For more than a decade now, I’ve been boosting my patients’ mitochondria with two super-nutrients — CoQ10 and pyrroloquinoline quinone, or PQQ.
You see, if you keep your mitochondria healthy, your body will have all the energy it’ll ever need to stay strong and ward off the diseases of aging.
The problem is that mainstream medicine is lagging way behind, so you won’t hear about this from your doctor.
But along with your telomeres, the cellular time keepers at the ends of your chromosomes, your mitochondria are key components in the anti-aging equation. Keeping them safe and charged is essential to healthy aging.
Recently, I’ve discovered three other nutrients that have an amazingly powerful effect on your mitochondria — but more about that in a minute.
Mitochondria’s function inside of your cells
You see, your mitochondria are part of your body’s nanotechnology. They are tiny structures in your cells that act like batteries. They provide the energy your cells need to function.
The problem is that as you age, your old mitochondria start to deplete — and those that remain become weaker.
Not only do you lose the energy and vibrancy of your youth, you become susceptible to the chronic disease of aging.
That’s because your mitochondria control your body’s master energy system, which lets you see, hear and feel. They beat your heart, stimulate your sex drive and allow you to think. They power every function and organ in your body.
Research shows that damaged mitochondria can lead to:1
- Heart disease;
- Coronary artery disease;
- Chronic fatigue syndrome
Your heart and brain are especially vulnerable to mitochondrial dysfunction, because they use more energy than any other organs in your body.
But healthy mitochondria continually power up your energy levels and protect you from disease at the same time.
That’s why I researched a new formula that’s specifically designed to protect and energize your tiny power plants.
I still recommend you keep taking CoQ10 and PQQ, but to protect your mitochondria and give them an extra charge, here are the three most active ingredients in my new formula…
Best nutrients to boost your mitochondria
- Acetyl-L-Carnitine: This amino plays a crucial role in making energy in your cells. It transports fatty acids into the mitochondria, where they are burned for fuel. It also carries toxic waste out before it can do damage.
But as you age, carnitine levels in your tissues drop.2 That’s why you need acetyl-L-carnitine (ALC). Your body converts L-carnitine to ALC. Studies show when your mitochondria slow down, ALC can fire them up again. Studies also show ALC reverses the malfunction in mitochondria as you age.3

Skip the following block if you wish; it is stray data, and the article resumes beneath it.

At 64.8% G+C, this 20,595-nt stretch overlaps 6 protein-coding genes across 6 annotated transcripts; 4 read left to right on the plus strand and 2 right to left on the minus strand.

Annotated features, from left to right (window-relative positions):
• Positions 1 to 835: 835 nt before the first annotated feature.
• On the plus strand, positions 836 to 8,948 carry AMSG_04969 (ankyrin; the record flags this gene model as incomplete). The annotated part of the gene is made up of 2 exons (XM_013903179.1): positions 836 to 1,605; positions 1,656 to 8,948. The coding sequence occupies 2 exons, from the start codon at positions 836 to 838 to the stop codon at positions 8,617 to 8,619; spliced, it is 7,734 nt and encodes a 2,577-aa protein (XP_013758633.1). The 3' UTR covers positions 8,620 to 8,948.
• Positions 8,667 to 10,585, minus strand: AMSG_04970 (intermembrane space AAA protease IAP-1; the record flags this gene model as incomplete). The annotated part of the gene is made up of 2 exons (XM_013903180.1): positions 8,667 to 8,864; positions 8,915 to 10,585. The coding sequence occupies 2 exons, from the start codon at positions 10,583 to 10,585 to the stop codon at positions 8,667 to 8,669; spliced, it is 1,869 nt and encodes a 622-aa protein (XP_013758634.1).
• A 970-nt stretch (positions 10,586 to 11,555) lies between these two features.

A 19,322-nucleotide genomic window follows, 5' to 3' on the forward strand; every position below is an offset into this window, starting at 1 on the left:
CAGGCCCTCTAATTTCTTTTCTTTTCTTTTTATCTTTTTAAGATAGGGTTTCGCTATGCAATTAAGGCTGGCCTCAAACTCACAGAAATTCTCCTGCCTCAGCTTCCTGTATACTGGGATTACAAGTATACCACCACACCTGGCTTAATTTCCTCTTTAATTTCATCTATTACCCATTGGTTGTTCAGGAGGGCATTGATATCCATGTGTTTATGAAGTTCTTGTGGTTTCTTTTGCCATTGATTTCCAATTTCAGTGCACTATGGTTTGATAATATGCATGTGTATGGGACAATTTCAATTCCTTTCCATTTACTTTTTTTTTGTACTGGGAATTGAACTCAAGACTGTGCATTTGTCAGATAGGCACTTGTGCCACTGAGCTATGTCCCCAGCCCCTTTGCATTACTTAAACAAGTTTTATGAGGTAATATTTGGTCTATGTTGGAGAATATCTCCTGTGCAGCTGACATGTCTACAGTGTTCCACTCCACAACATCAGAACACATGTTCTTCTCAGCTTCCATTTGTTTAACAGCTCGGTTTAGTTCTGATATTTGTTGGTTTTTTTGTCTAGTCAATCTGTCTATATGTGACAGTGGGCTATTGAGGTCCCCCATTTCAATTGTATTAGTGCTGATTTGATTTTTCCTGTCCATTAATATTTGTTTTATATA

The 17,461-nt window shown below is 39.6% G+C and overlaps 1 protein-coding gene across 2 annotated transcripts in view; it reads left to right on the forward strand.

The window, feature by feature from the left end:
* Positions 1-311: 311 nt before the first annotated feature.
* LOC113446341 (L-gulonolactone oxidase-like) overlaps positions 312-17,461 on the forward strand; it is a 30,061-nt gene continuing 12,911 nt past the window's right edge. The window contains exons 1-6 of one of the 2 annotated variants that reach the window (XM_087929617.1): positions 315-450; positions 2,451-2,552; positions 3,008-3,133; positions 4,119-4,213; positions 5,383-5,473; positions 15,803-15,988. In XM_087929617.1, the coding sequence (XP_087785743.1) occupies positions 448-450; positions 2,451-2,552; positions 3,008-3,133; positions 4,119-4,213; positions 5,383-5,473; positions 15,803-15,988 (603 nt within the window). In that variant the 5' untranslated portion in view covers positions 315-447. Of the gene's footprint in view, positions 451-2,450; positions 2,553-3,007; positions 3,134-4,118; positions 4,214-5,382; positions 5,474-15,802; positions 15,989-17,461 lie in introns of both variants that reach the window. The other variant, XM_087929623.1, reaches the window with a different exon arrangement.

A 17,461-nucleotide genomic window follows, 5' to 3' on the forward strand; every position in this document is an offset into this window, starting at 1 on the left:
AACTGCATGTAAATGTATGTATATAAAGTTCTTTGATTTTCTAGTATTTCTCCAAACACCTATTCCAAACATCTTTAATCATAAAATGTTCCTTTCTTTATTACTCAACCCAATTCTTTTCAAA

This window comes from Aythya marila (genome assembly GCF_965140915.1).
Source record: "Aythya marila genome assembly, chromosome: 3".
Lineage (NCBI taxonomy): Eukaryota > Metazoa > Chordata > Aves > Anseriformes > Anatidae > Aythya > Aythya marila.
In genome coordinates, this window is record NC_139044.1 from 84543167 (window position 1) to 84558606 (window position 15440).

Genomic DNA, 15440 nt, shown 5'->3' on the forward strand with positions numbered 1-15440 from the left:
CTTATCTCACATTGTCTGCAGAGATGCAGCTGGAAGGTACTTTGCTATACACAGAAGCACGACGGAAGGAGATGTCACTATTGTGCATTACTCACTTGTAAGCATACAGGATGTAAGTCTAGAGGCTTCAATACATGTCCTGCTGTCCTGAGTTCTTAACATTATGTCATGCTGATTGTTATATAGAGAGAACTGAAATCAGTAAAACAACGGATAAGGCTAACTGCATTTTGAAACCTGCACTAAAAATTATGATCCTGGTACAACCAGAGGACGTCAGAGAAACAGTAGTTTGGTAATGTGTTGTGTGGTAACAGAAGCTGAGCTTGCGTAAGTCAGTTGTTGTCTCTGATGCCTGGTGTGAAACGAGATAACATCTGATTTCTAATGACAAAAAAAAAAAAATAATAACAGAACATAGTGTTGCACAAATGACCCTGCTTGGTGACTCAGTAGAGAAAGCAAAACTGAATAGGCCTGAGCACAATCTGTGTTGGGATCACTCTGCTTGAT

The best source of L-carnitine is grass-fed red meat. But you can also supplement. I suggest taking at least 500 mg of ALC every day on an empty stomach. Look for a formula with only L-carnitine and not D, L-carnitine. D-carnitine is synthetic.
- N-Acetyl-Cysteine (NAC): Another amino acid that’s also a powerful antioxidant. NAC helps make glutathione, the body’s most powerful antioxidant. Glutathione is the main line of defense for mitochondria. It helps prevent and repair oxidative damage, thus protecting your mitochondria.4,5
Studies show it also protects your telomeres from oxidative damage.6 So it throws a one-two anti-aging punch. I advise supplementing with 500 mg per day.
- Rhodiola Rosea: This tough, little yellow flower is native to the arctic mountains of Eastern Siberia and it’s a great herb for enhancing mitochondrial energy production. I’ve seen its power to energize my patients. In just a few months, they are visibly younger and stronger. And they tell me they feel that way, too.
You can find rhodiola tea in your local health food store. Or you can take it in capsule form. It’s also called golden root or roseroot. But make sure you get a formula with enough of the herb’s active compounds. Look for an extract standardized to contain at least 3% rosavins and 1% salidroside. That’s the same ratio found in the natural root.
I recommend taking 250 mg a day on an empty stomach, preferably in the morning because rhodiola stimulates your brain.
To Your Good Health,
Al Sears, MD, CNS
1. Neustadt J, Pieczenik SR. “Medication-induced mitochondrial damage and disease.” Mol Nutr Food Res. 2008;52(7):780-8.
2. Opalka, J., Gellerich, F., Zierz, S. “Age and sex dependency of carnitine concentrations in human serum and skeletal muscle.” Clinical Chemistry, 2001, 47: 12, 2150-2153.
3. Kidd PM. “Neurodegeneration from mitochondrial insufficiency: nutrients, stem cells, growth factors, and prospects for brain rebuilding using integrative management.” Altern Med Rev. 2005; 10(4):268-93.
4. Montserrat Marí, Albert Morales, Anna Colell et al. “Mitochondrial Glutathione, a Key Survival Antioxidant.” Antioxid Redox Signal. 2009; 11(11): 2685–2700.
5. Kelly GS “Clinical applications of N-acetylcysteine.” Altern Med Rev. 1998;3(2):114-27.
6. Ludlow A, Spangenburg E, Chin E, Cheng W, Roth S. “Telomeres Shorten in Response to Oxidative Stress in Mouse Skeletal Muscle Fibers.” J Gerontol A Biol Sci Med Sci. 2014;69(7):821-30.